To determine the distance between two genes, Sturtevant divided the number of gametes with recombinant chromosomes by the total number of gametes observed. In the figure above, the recombination frequency between cn and b is 9%, and the recombination frequency between cn and vg is 9.5%. Therefore, crossovers between cn and b, and between cn and vg, are about half as frequent as crossovers between b and vg (17%). A map that places cn between b and vg (approximately half-way) is consistent with these observations. Sturtevant expressed the distance between genes in map units. By definition, one map unit (1 m.u.) is equivalent to a 1% recombination frequency. In honor of Morgan, one map unit, or a 1% frequency, is also called one centimorgan (cM).
Figure 7. Illustration of a Genetic Map. (Click image to enlarge)
Thus, using crossover data, Sturtevant and his coworkers mapped other Drosophila genes in linear arrays at particular genetic locations. Figure 8 shows an abbreviated genetic map of chromosome II in Drosophila.
As with many rules, there are exceptions. The maximum recombination frequency that can be calculated between two genes is 49%. Once two genes are 50 map units apart, or further, the number of recombinant offspring produced would be equal to the number of offspring with the parental pehnotypes. These genes would appear to assort independently and may mistakenly be thought to be located on different chromosomes because they are far enough apart on their chromosome that linkage is not observed in genetic crosses. These genes are mapped by adding the recombination frequencies from crosses involving intermediate genes, and by determining the approximate distance of each gene from the intermediates. For example, in Figure 8, the genes for black body and brown eyes are move than 50 map units apart, so if you performed a test cross you would see a 1:1:1:1 ratio of phenotypes in the offspring. However, the genes for vestigial wings and cinnabar eyes are between these two genes at a distance of less than 50 map units, and you can to crosses to determine the recombination frequency between those genes and either black body or brown eyes, allowing you to construct a linkage map.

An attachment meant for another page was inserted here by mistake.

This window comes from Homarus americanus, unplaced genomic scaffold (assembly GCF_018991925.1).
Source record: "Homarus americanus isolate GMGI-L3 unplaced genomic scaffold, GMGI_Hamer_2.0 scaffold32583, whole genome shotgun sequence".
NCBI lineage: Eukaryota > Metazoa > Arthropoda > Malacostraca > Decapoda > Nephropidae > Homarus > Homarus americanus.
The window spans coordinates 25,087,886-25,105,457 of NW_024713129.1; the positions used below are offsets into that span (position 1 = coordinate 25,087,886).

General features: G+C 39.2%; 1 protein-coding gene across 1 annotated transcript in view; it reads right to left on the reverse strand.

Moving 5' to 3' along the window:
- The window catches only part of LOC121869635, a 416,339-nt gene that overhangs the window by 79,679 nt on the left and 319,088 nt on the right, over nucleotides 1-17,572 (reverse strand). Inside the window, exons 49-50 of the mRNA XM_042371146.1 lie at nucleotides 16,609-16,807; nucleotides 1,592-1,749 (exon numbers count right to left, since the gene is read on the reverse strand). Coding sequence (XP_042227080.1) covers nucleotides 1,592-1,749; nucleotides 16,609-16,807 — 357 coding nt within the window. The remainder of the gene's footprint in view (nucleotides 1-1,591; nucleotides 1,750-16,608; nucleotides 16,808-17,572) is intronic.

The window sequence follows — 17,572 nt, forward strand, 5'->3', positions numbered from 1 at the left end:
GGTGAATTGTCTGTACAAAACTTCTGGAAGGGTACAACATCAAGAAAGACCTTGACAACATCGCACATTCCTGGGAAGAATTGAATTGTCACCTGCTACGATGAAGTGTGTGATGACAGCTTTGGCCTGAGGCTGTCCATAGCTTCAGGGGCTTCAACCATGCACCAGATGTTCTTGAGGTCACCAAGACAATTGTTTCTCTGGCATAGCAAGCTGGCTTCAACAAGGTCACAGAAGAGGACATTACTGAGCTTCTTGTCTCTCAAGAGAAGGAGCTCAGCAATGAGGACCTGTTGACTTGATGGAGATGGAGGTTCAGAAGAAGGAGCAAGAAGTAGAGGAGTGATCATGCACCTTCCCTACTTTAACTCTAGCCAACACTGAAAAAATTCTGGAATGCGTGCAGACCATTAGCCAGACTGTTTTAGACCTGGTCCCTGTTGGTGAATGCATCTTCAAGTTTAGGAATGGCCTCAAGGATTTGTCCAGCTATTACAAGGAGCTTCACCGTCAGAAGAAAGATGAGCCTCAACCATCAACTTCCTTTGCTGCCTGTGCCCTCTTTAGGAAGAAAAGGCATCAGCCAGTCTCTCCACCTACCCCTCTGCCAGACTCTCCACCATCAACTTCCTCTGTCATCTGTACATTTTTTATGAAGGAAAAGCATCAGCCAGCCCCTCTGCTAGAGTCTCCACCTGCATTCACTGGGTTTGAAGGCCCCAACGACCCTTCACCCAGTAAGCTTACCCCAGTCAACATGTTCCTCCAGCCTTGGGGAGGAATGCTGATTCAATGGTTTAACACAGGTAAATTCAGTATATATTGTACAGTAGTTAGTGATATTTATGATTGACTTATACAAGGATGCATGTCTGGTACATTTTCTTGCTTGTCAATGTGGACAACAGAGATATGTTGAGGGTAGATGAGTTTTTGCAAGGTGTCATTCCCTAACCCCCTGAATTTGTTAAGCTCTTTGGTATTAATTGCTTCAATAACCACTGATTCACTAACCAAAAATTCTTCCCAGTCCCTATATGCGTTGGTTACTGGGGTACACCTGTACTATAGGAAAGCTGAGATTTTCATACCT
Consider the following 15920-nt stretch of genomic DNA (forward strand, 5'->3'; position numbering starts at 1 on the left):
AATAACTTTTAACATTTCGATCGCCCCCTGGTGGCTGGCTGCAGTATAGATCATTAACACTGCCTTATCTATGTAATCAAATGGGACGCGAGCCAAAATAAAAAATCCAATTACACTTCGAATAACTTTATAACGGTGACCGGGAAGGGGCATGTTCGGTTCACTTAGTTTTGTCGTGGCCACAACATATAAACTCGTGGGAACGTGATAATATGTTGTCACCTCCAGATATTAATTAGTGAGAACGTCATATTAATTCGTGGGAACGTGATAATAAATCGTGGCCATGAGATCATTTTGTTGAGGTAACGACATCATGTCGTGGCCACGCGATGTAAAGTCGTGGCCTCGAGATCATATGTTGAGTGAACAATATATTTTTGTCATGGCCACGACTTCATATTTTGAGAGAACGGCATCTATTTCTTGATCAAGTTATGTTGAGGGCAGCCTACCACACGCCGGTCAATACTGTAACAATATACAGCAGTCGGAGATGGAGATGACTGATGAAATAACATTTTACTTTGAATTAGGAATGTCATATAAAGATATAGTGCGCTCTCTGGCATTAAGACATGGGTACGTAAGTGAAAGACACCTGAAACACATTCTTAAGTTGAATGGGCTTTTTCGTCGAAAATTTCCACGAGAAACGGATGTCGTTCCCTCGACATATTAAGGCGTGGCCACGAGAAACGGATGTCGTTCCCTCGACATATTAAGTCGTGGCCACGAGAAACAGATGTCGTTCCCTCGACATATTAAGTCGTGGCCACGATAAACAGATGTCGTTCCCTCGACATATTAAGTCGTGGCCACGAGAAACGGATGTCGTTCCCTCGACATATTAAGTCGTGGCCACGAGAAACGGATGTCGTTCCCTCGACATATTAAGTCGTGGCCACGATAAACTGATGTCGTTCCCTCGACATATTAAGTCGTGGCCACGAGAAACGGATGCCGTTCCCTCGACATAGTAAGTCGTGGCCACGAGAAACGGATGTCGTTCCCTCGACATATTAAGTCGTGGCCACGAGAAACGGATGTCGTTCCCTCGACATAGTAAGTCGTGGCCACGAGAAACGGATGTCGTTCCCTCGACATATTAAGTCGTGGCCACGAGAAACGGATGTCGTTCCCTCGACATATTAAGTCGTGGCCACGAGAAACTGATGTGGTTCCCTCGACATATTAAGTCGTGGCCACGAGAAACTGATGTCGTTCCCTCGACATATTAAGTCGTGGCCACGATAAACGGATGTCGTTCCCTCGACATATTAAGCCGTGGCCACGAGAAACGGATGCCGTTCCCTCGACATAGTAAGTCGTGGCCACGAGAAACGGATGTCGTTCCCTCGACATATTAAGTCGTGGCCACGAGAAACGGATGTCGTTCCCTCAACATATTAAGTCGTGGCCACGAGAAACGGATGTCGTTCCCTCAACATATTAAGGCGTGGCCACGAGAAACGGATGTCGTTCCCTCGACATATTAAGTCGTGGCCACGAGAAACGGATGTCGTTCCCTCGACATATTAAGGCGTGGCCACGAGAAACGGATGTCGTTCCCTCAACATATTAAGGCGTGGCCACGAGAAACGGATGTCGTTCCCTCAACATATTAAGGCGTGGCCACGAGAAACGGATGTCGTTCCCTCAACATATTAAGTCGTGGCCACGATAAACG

Figure 8. Genetic Map of Chromosome II in Drosophila. (Click image to enlarge)
This tutorial examined the consequences of gene linkage and how crossing over in meiosis can alter the segregation pattern of genes that are located on the same chromosome. During Prophase I, homologous chromosomes pair up, gene-for-gene. Occasionally this pairing leads to breakage and rejoining of regions of homologous chromosomes. In other words, portions of a maternally derived chromatid can exchange and become physically connected with regions of a paternally derived chromatid (and vice-versa). Any gene located on either side of this break point will become unlinked. The absolute point where crossover occurs cannot be predicted with certainty (although some regions of the chromosome are more prone to this than others); however, the greater the distance that two genes are from one another on the same chromosome, the greater the likelihood that crossing over will occur between them.
If the probability for crossing over increases proportionately with the distance between two linked genes, then the frequency at which they become unlinked (due to crossovers) is an indirect measure of how far apart these genes are from one another. If you don't understand why this is so, you might find it helpful to draw a couple of cartoons of chromosomes with two hypothetical genes at different distances from one another. Draw one set with the two genes 1/2 inch apart, and the other set with them one inch apart. If, on average, a crossover occurs once every four inches, then 25% of the time the two genes located one inch apart will become unlinked. However, the two genes located 1/2 inch apart will only become unlinked 12.5% of the time.
The relationship between gene distance and recombination frequency can be used to map the relative location of a gene on a chromosome. Be sure that you understand the logic behind this process that allows geneticists to map the relative order of genes on a chromosome.
After reading this tutorial, you should have a working knowledge of the following terms:
- complete linkage
- genetic map
- genetic recombination
- linkage map
- linked genes
- map unit
- recombinant chromosome
- recombination frequency
Questions? Send your instructor a message through Canvas!